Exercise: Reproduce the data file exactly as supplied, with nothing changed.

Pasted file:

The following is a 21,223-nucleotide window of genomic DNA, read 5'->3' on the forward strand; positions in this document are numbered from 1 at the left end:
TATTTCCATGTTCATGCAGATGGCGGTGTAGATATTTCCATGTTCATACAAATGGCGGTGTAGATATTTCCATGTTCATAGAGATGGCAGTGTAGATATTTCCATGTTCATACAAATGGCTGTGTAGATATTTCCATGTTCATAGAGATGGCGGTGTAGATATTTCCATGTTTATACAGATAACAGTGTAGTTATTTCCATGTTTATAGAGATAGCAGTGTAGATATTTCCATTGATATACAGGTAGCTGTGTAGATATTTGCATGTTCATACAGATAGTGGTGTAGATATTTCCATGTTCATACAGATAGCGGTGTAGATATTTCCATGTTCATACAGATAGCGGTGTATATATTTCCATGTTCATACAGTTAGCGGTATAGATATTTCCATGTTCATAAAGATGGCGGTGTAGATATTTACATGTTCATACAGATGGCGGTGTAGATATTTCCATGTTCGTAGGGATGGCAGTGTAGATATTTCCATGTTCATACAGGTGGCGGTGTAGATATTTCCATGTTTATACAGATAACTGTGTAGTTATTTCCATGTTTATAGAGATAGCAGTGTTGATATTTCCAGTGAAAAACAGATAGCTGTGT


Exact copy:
The following is a 21,223-nucleotide window of genomic DNA, read 5'->3' on the forward strand; positions in this document are numbered from 1 at the left end:
TATTTCCATGTTCATGCAGATGGCGGTGTAGATATTTCCATGTTCATACAAATGGCGGTGTAGATATTTCCATGTTCATAGAGATGGCAGTGTAGATATTTCCATGTTCATACAAATGGCTGTGTAGATATTTCCATGTTCATAGAGATGGCGGTGTAGATATTTCCATGTTTATACAGATAACAGTGTAGTTATTTCCATGTTTATAGAGATAGCAGTGTAGATATTTCCATTGATATACAGGTAGCTGTGTAGATATTTGCATGTTCATACAGATAGTGGTGTAGATATTTCCATGTTCATACAGATAGCGGTGTAGATATTTCCATGTTCATACAGATAGCGGTGTATATATTTCCATGTTCATACAGTTAGCGGTATAGATATTTCCATGTTCATAAAGATGGCGGTGTAGATATTTACATGTTCATACAGATGGCGGTGTAGATATTTCCATGTTCGTAGGGATGGCAGTGTAGATATTTCCATGTTCATACAGGTGGCGGTGTAGATATTTCCATGTTTATACAGATAACTGTGTAGTTATTTCCATGTTTATAGAGATAGCAGTGTTGATATTTCCAGTGAAAAACAGATAGCTGTGT